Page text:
Keep learning

Newcomers tend to arrive with experience of some or all of the softwares described above, but there’s scope over and above that to develop further skills. 

Our artists never stop learning, both on the job as well as in R&D projects and via the various online tutorials and training courses available. 

Self-initiated learning is encouraged and expected here; our artists are very much in control of how fast and how far they grow and develop.

How much time will I need to commit to the job?

We start a little later to accommodate for London’s heaving transport systems – our standard hours are 9:30am to 6:00pm, Monday to Friday. 

But you never know what's around the corner. We get a wide variety of work, thanks in part to the diversity of our clients, which keeps us on our toes. There’s never a dull moment. 

Technology is ever changing and we are well on the way to developing a remote working platform, but right now we prefer our artists to work in-house. 

It’s not just a productivity thing, it also goes a long way towards creating our buzzing atmosphere, and makes collaboration between and within teams seamless.

We love it in the studio.

Where will I fit in the studio hierarchy?

An open door management structure is important in any creative business.

At our studio, everyone is encouraged to have a view and take on responsibility for their own projects. 

It’s important that team members from all levels of the business can get their heads together to successfully solve challenges. 

There’s no time to stand on ceremony – everyone has a voice and is encouraged to use it to get results. Sometimes this means the best ideas come from the bottom up, which is as it should be.

Is it fun?

We don’t ask anyone to leave their personalities at the door. Our people say it’s like joining a family…but with free croissants, fruit and beer every week.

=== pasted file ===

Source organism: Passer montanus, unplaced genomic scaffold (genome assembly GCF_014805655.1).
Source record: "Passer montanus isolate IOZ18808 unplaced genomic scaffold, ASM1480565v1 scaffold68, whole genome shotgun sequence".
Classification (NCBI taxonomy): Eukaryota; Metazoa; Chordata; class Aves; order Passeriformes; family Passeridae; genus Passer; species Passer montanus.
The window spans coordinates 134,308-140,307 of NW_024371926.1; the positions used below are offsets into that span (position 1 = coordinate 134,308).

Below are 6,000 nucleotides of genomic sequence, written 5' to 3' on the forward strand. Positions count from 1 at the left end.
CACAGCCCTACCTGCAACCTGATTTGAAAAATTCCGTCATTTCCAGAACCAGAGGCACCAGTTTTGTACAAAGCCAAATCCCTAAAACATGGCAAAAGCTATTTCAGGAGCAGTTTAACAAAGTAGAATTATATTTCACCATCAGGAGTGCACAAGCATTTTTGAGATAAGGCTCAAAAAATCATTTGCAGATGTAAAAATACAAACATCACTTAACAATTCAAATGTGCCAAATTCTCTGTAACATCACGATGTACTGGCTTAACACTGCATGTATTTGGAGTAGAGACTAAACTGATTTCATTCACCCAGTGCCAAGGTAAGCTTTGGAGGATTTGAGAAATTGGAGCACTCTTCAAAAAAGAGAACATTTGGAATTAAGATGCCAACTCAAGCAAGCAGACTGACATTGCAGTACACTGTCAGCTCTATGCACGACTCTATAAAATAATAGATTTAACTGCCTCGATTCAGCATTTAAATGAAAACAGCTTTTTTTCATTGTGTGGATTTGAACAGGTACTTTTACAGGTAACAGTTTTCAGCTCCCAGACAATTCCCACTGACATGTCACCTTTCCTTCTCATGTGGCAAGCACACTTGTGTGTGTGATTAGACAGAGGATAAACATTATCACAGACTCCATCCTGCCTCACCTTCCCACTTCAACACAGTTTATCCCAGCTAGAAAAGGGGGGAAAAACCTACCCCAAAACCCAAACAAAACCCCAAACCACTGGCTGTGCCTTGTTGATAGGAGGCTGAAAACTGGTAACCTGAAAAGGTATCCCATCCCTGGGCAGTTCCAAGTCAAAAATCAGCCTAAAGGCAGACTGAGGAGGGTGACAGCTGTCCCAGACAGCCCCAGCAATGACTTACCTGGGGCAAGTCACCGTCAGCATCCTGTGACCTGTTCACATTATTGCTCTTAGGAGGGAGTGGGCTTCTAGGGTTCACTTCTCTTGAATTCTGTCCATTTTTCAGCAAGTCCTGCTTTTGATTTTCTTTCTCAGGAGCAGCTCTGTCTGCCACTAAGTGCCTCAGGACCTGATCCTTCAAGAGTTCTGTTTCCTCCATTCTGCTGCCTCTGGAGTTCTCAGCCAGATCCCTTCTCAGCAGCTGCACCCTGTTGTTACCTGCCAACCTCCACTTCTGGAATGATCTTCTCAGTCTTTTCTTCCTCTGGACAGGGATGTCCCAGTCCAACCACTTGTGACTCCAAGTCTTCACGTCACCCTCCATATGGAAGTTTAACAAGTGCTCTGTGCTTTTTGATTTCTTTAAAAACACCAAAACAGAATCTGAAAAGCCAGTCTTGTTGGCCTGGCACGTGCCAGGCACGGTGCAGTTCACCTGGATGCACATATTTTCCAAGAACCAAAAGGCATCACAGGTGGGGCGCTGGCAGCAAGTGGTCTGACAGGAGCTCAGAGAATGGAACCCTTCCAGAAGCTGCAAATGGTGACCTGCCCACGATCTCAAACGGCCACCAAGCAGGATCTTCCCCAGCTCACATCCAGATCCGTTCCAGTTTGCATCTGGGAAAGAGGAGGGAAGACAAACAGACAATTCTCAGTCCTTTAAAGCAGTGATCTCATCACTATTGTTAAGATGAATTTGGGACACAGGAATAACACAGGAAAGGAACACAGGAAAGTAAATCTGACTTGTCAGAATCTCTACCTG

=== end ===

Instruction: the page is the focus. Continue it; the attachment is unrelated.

Plus, you get to play with Fidget, our handsome office dog, and enjoy our two annual staff jollies thrown in on top of our other benefits – including discounts at high street brands and restaurants. Neat.

Be courageous. Take pride. Collaborate. This is the mantra that sits behind everything we do. 

It represents us at our best – we strive to deliver to an incredibly high standard every day and to challenge traditional means of image creation, so we can bring visual stories to life. 

Of course, we all work hard. You don’t create great art unless you’re prepared to sweat the small stuff and take pride in what you do. So, we work hard – but we make sure everyone’s rewarded for their efforts, and we play hard too.

Saddington Baynes CEO Chris Christodoulou and senior digital artist Marc Shephard will be presenting a masterclass on 'Mass customisation of visual imagery: The challenges – and how technology can help' at Vertex, our debut event for the CG community.

Don’t miss out, book your ticket now at There are still some amazing workshops we’ve yet to announce so keep an eye on our website, where you can also find out more about the other amazing speakers, workshops, recruitment fair, networking event, expo and more.

Read more:

Thank you for reading 5 articles this month* Join now for unlimited access

Enjoy your first month for just £1 / $1 / €1

*Read 5 free articles per month without a subscription

Join now for unlimited access

Try first month for just £1 / $1 / €1

Saddington Baynes is a London-based creative production studio specialising in CGI, animation, VFX and post production across all media channels.